What should I watch for?
Visit your doctor or health care professional for regular checks on your progress. You may need blood work done while you are taking this medicine. If you are going to need surgery, be sure to tell your doctor before the procedure is scheduled. Do not stop taking except on your doctor's advice.
You may get drowsy or dizzy. Do not drive, use machinery, or do anything that needs mental alertness until you know how this medicine affects you. Do not stand or sit up quickly, especially if you are an older patient. This reduces the risk of dizzy or fainting spells. Alcohol may interfere with the effect of this medicine. Avoid alcoholic drinks.
Tell your doctor immediately if you get a serious injury, serious infection, or any serious illness requiring a hospital visit or emergency care, including trauma. Mitotane should be stopped until you recover.
Try to avoid people who are sick during your treatment. Do not have any vaccinations without your doctor's approval and avoid anyone who has recently had oral polio vaccine.
Do not become pregnant while taking this medicine. Women should inform their doctor if they wish to become pregnant or think they might be pregnant. There is a potential for serious side effects to an unborn child. The use of effective birth control is advised. Talk to your health care professional or pharmacist for more information. Do not breast-feed an infant while taking this medicine.
Interactions with Medications
Along with its needed effects, a medicine may cause some unwanted effects. Although not all of these side effects may occur, if they do occur they may need medical attention.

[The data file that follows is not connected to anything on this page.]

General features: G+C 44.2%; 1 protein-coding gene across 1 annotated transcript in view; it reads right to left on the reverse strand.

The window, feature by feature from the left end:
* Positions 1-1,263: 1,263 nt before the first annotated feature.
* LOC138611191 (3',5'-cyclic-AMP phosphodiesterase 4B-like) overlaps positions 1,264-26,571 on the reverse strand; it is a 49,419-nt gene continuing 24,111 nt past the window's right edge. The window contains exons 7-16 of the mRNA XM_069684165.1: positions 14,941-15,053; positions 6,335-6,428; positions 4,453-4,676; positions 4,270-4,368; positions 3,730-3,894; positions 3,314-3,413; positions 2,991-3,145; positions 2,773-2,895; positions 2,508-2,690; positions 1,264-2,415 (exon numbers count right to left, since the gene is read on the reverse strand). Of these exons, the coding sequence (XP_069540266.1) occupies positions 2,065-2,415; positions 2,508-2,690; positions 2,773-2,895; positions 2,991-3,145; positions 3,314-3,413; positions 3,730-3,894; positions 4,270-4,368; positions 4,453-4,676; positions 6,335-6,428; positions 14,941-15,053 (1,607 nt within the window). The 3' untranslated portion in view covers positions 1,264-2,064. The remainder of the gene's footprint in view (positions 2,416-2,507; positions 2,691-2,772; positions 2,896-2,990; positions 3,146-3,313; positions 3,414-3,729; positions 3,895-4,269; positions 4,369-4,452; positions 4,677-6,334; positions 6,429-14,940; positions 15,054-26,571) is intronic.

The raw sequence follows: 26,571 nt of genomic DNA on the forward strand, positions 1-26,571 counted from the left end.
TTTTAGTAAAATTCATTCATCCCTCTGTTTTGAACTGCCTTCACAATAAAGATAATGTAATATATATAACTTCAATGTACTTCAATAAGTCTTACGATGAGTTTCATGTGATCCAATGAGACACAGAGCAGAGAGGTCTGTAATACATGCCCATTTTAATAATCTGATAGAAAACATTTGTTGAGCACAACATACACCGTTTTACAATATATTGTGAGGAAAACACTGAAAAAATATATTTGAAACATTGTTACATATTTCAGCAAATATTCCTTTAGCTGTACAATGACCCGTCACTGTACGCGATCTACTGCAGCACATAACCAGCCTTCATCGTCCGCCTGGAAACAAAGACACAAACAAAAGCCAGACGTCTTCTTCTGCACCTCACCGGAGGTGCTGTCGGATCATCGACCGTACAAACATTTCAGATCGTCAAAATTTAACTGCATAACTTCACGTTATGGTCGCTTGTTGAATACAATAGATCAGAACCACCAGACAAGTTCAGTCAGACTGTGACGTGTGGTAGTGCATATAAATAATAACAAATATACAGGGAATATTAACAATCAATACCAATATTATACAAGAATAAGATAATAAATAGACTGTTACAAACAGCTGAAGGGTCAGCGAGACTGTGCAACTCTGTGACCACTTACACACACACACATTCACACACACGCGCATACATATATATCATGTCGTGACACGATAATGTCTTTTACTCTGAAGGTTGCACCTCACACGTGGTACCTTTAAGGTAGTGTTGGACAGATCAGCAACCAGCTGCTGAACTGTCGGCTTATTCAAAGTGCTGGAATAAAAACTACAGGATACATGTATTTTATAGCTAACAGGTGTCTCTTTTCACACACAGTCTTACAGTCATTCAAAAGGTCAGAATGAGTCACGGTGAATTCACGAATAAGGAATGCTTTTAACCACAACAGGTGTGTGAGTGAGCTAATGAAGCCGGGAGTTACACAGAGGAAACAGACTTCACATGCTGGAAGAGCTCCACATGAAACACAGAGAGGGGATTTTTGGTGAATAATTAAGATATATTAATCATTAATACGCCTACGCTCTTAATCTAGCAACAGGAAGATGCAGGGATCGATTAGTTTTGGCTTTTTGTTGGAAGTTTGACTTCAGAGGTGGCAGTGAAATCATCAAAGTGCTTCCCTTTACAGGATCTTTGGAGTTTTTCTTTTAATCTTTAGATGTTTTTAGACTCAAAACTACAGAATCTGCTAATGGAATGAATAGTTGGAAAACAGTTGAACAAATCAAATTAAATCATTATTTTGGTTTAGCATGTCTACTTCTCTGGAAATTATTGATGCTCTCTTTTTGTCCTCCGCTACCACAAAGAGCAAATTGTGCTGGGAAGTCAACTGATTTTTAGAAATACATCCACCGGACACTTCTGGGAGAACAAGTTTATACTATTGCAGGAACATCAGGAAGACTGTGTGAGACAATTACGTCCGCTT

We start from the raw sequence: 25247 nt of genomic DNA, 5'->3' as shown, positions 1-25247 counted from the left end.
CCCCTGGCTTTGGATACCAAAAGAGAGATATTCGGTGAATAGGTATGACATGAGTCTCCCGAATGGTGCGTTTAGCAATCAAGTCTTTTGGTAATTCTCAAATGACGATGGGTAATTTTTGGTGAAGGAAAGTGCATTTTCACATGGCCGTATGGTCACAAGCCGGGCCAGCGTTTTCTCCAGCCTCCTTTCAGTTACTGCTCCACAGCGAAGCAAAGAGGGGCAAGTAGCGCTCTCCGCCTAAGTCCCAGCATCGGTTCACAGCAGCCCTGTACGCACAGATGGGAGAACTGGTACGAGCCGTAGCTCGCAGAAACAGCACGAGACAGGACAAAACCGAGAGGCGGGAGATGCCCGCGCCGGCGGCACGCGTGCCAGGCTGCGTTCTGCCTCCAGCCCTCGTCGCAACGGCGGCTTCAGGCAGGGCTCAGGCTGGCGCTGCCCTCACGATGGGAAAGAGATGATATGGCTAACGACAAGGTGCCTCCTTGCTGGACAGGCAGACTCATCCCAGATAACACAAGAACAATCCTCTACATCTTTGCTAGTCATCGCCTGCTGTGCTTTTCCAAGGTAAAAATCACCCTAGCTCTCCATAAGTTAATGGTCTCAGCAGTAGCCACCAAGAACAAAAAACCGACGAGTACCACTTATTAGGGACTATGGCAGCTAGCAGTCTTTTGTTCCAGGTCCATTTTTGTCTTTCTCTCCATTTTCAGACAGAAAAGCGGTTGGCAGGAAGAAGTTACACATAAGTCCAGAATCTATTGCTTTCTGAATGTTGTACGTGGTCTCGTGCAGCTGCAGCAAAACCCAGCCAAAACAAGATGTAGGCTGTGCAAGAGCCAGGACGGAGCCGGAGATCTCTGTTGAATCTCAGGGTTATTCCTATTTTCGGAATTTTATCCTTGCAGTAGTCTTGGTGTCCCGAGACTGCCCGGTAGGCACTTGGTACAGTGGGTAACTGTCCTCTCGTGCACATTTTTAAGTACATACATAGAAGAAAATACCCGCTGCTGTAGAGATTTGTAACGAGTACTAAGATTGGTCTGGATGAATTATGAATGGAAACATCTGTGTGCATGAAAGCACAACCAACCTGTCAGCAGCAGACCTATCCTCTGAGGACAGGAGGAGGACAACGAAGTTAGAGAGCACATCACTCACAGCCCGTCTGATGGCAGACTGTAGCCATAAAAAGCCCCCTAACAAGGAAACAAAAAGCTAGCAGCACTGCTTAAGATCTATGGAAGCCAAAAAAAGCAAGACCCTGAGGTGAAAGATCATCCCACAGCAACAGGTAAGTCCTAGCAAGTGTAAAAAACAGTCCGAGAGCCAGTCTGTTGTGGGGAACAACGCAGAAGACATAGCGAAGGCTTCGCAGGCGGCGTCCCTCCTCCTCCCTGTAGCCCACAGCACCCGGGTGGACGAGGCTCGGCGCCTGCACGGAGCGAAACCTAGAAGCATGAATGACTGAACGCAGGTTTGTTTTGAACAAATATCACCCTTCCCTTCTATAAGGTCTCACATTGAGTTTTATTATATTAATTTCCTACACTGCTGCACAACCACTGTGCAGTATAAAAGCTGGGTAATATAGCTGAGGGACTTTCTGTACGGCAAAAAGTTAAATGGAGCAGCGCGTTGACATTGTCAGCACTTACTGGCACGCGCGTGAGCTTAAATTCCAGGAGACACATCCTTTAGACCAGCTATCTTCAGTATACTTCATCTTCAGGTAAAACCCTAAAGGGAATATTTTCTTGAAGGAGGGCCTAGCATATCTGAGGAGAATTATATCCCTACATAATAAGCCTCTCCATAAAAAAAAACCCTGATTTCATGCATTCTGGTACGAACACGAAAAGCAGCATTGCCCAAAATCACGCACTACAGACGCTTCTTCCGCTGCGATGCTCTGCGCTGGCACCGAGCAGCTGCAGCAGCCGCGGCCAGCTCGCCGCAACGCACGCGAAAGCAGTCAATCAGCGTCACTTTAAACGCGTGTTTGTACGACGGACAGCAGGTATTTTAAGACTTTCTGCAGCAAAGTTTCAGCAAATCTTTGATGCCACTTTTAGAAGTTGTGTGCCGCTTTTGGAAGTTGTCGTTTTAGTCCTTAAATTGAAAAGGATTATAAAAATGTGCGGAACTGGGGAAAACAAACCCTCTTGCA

Check with your doctor immediately if any of the following side effects occur:
Darkening of the skin
dizziness or lightheadedness
loss of appetite
nausea or vomiting
unusual tiredness or weakness
Blood in the urine
Shortness of breath
Incidence not known
dizziness, faintness, or lightheadedness when getting up from a lying or sitting position
feeling of warmth
lower abdominal or stomach cramping
pounding in the ears
redness of the face, neck, arms, and occasionally, upper chest
slow or fast heartbeat
white area over the eye
Some side effects may occur that usually do not need medical attention. These side effects may go away during treatment as your body adjusts to the medicine. Also, your health care professional may be able to tell you about ways to prevent or reduce some of these side effects. Check with your health care professional if any of the following side effects continue or are bothersome or if you have any questions about them:
Feeling of constant movement of self or surroundings
passing of gas
sensation of spinning
stomach pain, fullness, or discomfort
unusual drowsiness, dullness, tiredness, weakness, or feeling of sluggishness
flushing or redness of the skin
Other side effects not listed may also occur in some patients. If you notice any other effects, check with your healthcare professional.
Call your doctor for medical advice about side effects. You may report side effects to the FDA at 1-800-FDA-1088.